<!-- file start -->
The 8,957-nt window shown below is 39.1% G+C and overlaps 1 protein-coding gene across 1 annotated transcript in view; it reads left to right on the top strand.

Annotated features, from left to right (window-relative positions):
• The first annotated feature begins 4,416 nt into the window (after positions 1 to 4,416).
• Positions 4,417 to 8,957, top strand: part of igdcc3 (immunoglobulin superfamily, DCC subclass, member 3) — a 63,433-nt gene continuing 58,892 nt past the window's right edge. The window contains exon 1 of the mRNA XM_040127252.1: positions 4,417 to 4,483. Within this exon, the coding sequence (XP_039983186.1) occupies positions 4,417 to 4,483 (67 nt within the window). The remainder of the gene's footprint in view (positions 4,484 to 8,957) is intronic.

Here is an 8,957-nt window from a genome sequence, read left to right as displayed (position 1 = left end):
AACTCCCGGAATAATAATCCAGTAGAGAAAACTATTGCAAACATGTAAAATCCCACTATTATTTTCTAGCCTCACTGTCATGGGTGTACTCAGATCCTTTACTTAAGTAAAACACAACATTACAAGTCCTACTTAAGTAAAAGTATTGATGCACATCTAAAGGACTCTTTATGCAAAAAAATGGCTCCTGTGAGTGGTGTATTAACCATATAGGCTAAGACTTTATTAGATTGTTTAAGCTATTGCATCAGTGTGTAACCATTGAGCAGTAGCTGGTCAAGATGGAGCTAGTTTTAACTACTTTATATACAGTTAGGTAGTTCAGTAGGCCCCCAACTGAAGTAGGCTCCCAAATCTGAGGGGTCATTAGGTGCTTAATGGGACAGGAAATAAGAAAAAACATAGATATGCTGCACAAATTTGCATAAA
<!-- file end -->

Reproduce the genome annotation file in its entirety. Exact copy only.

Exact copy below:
The 8,957-nt window shown below is 39.1% G+C and overlaps 1 protein-coding gene across 1 annotated transcript in view; it reads left to right on the top strand.

Annotated features, from left to right (window-relative positions):
• The first annotated feature begins 4,416 nt into the window (after positions 1 to 4,416).
• Positions 4,417 to 8,957, top strand: part of igdcc3 (immunoglobulin superfamily, DCC subclass, member 3) — a 63,433-nt gene continuing 58,892 nt past the window's right edge. The window contains exon 1 of the mRNA XM_040127252.1: positions 4,417 to 4,483. Within this exon, the coding sequence (XP_039983186.1) occupies positions 4,417 to 4,483 (67 nt within the window). The remainder of the gene's footprint in view (positions 4,484 to 8,957) is intronic.

Here is an 8,957-nt window from a genome sequence, read left to right as displayed (position 1 = left end):
AACTCCCGGAATAATAATCCAGTAGAGAAAACTATTGCAAACATGTAAAATCCCACTATTATTTTCTAGCCTCACTGTCATGGGTGTACTCAGATCCTTTACTTAAGTAAAACACAACATTACAAGTCCTACTTAAGTAAAAGTATTGATGCACATCTAAAGGACTCTTTATGCAAAAAAATGGCTCCTGTGAGTGGTGTATTAACCATATAGGCTAAGACTTTATTAGATTGTTTAAGCTATTGCATCAGTGTGTAACCATTGAGCAGTAGCTGGTCAAGATGGAGCTAGTTTTAACTACTTTATATACAGTTAGGTAGTTCAGTAGGCCCCCAACTGAAGTAGGCTCCCAAATCTGAGGGGTCATTAGGTGCTTAATGGGACAGGAAATAAGAAAAAACATAGATATGCTGCACAAATTTGCATAAA